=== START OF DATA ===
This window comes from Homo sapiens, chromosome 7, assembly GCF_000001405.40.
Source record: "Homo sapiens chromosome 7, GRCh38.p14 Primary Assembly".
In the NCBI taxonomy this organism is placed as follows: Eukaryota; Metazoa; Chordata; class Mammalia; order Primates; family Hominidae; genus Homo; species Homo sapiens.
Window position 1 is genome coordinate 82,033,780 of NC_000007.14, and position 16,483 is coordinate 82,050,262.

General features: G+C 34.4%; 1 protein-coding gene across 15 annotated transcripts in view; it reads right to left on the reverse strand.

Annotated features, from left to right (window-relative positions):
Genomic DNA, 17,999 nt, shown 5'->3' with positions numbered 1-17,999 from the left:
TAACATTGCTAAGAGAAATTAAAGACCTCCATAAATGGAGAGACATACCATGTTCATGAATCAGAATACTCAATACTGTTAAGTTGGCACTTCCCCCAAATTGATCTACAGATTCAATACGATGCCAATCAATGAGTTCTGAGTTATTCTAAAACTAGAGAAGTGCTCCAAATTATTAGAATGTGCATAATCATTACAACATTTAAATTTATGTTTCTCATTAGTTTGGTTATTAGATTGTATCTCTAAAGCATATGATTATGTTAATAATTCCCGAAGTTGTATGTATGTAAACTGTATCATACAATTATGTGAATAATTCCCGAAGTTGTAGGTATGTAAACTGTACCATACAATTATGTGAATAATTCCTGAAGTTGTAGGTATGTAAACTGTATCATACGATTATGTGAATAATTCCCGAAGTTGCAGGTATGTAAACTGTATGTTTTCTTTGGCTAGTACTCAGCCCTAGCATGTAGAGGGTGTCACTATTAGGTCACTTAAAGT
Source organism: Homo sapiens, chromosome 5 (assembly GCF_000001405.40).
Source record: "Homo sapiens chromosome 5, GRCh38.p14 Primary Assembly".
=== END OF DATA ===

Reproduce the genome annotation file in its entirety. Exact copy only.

This window comes from Homo sapiens, chromosome 7, assembly GCF_000001405.40.
Source record: "Homo sapiens chromosome 7, GRCh38.p14 Primary Assembly".
In the NCBI taxonomy this organism is placed as follows: Eukaryota; Metazoa; Chordata; class Mammalia; order Primates; family Hominidae; genus Homo; species Homo sapiens.
Window position 1 is genome coordinate 82,033,780 of NC_000007.14, and position 16,483 is coordinate 82,050,262.

General features: G+C 34.4%; 1 protein-coding gene across 15 annotated transcripts in view; it reads right to left on the reverse strand.

Annotated features, from left to right (window-relative positions):
Genomic DNA, 17,999 nt, shown 5'->3' with positions numbered 1-17,999 from the left:
TAACATTGCTAAGAGAAATTAAAGACCTCCATAAATGGAGAGACATACCATGTTCATGAATCAGAATACTCAATACTGTTAAGTTGGCACTTCCCCCAAATTGATCTACAGATTCAATACGATGCCAATCAATGAGTTCTGAGTTATTCTAAAACTAGAGAAGTGCTCCAAATTATTAGAATGTGCATAATCATTACAACATTTAAATTTATGTTTCTCATTAGTTTGGTTATTAGATTGTATCTCTAAAGCATATGATTATGTTAATAATTCCCGAAGTTGTATGTATGTAAACTGTATCATACAATTATGTGAATAATTCCCGAAGTTGTAGGTATGTAAACTGTACCATACAATTATGTGAATAATTCCTGAAGTTGTAGGTATGTAAACTGTATCATACGATTATGTGAATAATTCCCGAAGTTGCAGGTATGTAAACTGTATGTTTTCTTTGGCTAGTACTCAGCCCTAGCATGTAGAGGGTGTCACTATTAGGTCACTTAAAGT
Source organism: Homo sapiens, chromosome 5 (assembly GCF_000001405.40).
Source record: "Homo sapiens chromosome 5, GRCh38.p14 Primary Assembly".